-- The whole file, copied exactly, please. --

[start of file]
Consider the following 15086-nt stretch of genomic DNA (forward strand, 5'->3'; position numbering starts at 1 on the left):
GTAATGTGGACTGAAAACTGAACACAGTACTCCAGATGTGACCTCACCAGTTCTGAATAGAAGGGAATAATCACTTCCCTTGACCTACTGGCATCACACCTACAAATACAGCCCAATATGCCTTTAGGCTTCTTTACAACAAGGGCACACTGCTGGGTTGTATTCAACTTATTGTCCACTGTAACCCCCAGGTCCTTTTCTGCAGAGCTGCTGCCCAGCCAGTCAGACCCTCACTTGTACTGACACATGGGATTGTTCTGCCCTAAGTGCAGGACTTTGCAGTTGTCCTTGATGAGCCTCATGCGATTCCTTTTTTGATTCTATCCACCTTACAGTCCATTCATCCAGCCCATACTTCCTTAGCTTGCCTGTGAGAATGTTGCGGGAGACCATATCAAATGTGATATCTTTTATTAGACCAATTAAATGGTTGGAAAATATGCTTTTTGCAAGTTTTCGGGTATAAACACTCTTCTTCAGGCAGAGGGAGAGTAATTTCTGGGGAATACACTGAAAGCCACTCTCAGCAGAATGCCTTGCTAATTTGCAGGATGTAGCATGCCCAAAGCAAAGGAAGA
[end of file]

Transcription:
Consider the following 15086-nt stretch of genomic DNA (forward strand, 5'->3'; position numbering starts at 1 on the left):
GTAATGTGGACTGAAAACTGAACACAGTACTCCAGATGTGACCTCACCAGTTCTGAATAGAAGGGAATAATCACTTCCCTTGACCTACTGGCATCACACCTACAAATACAGCCCAATATGCCTTTAGGCTTCTTTACAACAAGGGCACACTGCTGGGTTGTATTCAACTTATTGTCCACTGTAACCCCCAGGTCCTTTTCTGCAGAGCTGCTGCCCAGCCAGTCAGACCCTCACTTGTACTGACACATGGGATTGTTCTGCCCTAAGTGCAGGACTTTGCAGTTGTCCTTGATGAGCCTCATGCGATTCCTTTTTTGATTCTATCCACCTTACAGTCCATTCATCCAGCCCATACTTCCTTAGCTTGCCTGTGAGAATGTTGCGGGAGACCATATCAAATGTGATATCTTTTATTAGACCAATTAAATGGTTGGAAAATATGCTTTTTGCAAGTTTTCGGGTATAAACACTCTTCTTCAGGCAGAGGGAGAGTAATTTCTGGGGAATACACTGAAAGCCACTCTCAGCAGAATGCCTTGCTAATTTGCAGGATGTAGCATGCCCAAAGCAAAGGAAGA